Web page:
Letter From Tehran
As the UN Security Council comes to grips with the issue of Iran’s determination to join the nuclear club, and the question becomes the focus of a debate in the U.S. similar to that which preceded the invasion and occupation of Iraq, Iranian President Mahmoud Ahmadinejad has written a letter to President George W. Bush that has been described, variously, as “rambling,” a “diversion,” and “doesn’t address the dispute over Iran’s enrichment of uranium.”
That was before the full text became available, however, and we can see that this latter accusation is untrue. Here is what President Ahmadinejad has to say about his country’s drive to acquire nuclear technology:
“Why is it that any scientific and technological achievement reached in the Middle East region is translated into and portrayed as a threat to the Zionist regime? Is not scientific R&D one of the basic rights of nations?
“You are familiar with history. In what other point in history has scientific and technical progress been a crime? Can the possibility of scientific achievements being utilized for military purposes be reason enough to oppose science and technology altogether? If such a supposition is true, then all scientific disciplines, including physics, chemistry, mathematics, medicine, engineering, etc., must be opposed.”
A “diversion”? To the contrary, framing the issue in the context of Israel’s opposition to Iran’s nuclear ambitions, President Ahmadinejad addresses the issue directly and honestly, which is more than we can say for the Americans, not to mention the Israelis and where, pray tell, is his answer? Why is it that everything that goes on in the region must be seen in the context of the effect it has on Israel? And what are the limits of the restrictions placed on Iran and other nations when it comes the development of “dual use” technology?
What’s clear enough, however, is that these restrictions do not apply to Israel, which, as everybody knows, possesses nukes. Much is made of the possibility that Iran, facing sanctions, has threatened to drop out of the Nuclear Nonproliferation Treaty yet we hardly hear that Israel refused to sign it in the first place.
It’s downright odd that the letter was not made available immediately to the American public; the various excerpts published by Western newspapers were carefully edited to highlight Ahmadinejad’s opposition to the Iraq war, as well as his comments on the Holocaust and his call for the U.S. to live up to its self-proclaimed Christian and liberal values. But editors have left out certain key passages although, to be fair, it is an 18-page document that might be surprising, even illuminating, to Western readers.
Yes, the letter is filled with references to religion, and he does say that Western liberalism is “shattering” and has “failed.” His own brand of clericalism is upheld as the only alternative: but these are the parts of his letter addressed to his own people, I think it’s fair to say. He is apparently having some trouble on the home front, and seeks to justify his policies including his foreign policy pronouncements in religious terms. Insofar as he discusses the religious aspect of all this, however, his message is conciliatory: it stresses the common threads that, intertwined, make up the Judeo-Christian-Islamic tradition, three religions joined at the very roots.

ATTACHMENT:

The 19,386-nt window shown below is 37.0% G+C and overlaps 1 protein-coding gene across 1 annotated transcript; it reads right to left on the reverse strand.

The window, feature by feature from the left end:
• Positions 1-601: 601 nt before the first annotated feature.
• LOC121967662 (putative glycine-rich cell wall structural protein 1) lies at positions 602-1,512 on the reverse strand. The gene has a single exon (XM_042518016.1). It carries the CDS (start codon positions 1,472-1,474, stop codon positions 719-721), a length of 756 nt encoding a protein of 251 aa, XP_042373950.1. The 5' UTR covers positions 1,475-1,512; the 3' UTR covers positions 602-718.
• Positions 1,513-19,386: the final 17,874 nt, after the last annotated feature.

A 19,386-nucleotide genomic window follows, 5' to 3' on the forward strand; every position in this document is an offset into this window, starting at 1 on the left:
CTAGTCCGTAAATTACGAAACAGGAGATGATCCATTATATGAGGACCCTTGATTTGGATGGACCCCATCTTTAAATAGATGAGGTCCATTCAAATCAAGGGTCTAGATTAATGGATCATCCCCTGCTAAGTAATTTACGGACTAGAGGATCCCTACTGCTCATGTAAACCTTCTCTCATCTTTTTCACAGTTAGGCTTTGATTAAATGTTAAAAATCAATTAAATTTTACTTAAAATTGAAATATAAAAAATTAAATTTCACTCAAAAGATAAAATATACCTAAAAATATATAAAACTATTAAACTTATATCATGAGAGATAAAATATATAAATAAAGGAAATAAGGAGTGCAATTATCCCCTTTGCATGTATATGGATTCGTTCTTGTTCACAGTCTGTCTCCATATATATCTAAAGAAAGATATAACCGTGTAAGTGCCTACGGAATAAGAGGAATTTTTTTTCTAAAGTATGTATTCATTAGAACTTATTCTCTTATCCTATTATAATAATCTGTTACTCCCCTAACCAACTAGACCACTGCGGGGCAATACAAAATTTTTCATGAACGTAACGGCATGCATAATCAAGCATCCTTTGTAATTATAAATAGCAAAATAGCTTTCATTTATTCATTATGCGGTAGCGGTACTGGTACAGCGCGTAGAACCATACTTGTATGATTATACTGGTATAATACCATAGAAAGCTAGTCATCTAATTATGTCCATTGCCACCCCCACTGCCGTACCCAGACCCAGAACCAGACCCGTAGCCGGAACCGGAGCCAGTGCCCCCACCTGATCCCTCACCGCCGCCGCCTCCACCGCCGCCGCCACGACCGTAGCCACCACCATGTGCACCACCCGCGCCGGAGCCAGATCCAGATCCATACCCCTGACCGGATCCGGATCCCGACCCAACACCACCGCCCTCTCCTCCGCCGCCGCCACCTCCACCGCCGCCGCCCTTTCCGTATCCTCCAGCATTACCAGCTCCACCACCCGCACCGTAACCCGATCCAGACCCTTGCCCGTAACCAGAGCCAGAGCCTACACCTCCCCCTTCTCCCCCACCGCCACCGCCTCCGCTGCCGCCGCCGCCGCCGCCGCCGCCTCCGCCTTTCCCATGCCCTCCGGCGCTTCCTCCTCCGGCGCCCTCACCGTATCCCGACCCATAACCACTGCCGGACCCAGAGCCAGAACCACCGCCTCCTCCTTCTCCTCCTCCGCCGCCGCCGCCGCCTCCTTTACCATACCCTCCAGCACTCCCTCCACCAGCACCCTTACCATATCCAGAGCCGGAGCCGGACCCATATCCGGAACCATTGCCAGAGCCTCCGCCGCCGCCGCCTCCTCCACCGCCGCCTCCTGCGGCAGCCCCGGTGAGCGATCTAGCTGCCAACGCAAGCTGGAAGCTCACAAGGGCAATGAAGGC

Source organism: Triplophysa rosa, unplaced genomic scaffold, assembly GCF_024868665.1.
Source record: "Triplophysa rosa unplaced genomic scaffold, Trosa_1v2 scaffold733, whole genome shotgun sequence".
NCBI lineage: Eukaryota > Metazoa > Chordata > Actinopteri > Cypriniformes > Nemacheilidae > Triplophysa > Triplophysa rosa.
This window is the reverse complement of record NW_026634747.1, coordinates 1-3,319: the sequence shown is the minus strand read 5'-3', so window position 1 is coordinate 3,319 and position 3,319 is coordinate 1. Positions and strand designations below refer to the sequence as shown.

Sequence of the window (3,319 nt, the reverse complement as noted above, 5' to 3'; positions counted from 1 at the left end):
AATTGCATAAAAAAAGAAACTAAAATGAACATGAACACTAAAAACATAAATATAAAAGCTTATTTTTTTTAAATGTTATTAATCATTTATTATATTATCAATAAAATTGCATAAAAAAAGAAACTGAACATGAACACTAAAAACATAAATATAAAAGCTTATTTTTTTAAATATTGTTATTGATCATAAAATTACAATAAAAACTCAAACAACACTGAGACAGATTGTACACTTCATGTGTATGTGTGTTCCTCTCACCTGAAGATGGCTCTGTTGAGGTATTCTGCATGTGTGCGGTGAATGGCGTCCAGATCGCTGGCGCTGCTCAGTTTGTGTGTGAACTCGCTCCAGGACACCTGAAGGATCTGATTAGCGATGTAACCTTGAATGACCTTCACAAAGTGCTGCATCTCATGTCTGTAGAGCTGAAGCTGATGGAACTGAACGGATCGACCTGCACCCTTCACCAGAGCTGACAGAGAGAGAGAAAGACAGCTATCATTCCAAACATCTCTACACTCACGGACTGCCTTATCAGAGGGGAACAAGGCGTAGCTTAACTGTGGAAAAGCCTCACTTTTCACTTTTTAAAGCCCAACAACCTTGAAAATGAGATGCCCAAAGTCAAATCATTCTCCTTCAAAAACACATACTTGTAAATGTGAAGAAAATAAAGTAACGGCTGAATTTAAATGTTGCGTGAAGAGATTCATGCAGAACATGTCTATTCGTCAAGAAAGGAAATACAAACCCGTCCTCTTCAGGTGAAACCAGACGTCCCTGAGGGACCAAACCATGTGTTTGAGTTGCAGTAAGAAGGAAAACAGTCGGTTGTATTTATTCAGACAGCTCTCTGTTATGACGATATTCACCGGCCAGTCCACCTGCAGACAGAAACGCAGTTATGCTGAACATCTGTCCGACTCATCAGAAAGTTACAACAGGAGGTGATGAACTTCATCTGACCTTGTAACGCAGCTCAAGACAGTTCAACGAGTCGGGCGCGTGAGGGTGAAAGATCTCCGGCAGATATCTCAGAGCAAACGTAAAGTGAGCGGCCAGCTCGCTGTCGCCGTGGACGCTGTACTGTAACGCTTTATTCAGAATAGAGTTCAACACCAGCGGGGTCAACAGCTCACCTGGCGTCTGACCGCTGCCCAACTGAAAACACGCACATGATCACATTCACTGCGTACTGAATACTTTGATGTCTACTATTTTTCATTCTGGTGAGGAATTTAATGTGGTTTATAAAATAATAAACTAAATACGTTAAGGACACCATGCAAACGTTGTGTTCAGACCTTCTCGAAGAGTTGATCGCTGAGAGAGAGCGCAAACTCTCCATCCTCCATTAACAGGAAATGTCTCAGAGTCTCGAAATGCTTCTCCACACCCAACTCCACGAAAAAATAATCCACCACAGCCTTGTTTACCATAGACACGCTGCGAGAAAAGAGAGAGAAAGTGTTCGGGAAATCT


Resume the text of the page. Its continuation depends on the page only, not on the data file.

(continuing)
As for the significant passages that are left out, these fall into two categories: those that express sympathy for the West, and those that make some very specific accusations. Skillful propagandist that he is, President Ahmadinejad links the former to the latter, as in the passage that starts out this way:
“September Eleven was a horrendous incident. The killing of innocents is deplorable and appalling in any part of the world. Our government immediately declared its disgust with the perpetrators and offered its condolences to the bereaved and expressed its sympathies.”
By the way, there is not a word about this statement in Western media reports about the letter: instead, we get headlines like “Iranian Letter Lambastes Bush,” “Iran Letter Faults U.S., Makes No Nuclear Proposals,” and “A Dead Letter, but Shrewdly Timed.” The one major exception was the Chicago Tribune, which ran the head: “Let’s Talk, Iranians Tell Bush.”
This underscores another section of the letter, in which the Iranian president makes his debut as a media critic, putting his critique of Western news outlets during the run-up to war with Iraq in some pretty familiar terms. After excoriating the media for ratcheting up the climate of fear that accompanied 9/11, he writes:
“In media charters, correct dissemination of information and honest reporting of a story are established tenets. I express my deep regret about the disregard shown by certain Western media for these principles. The main pretext for an attack on Iraq was the existence of WMDs. This was repeated incessantly for the public to finally believe and the ground set for an attack on Iraq.”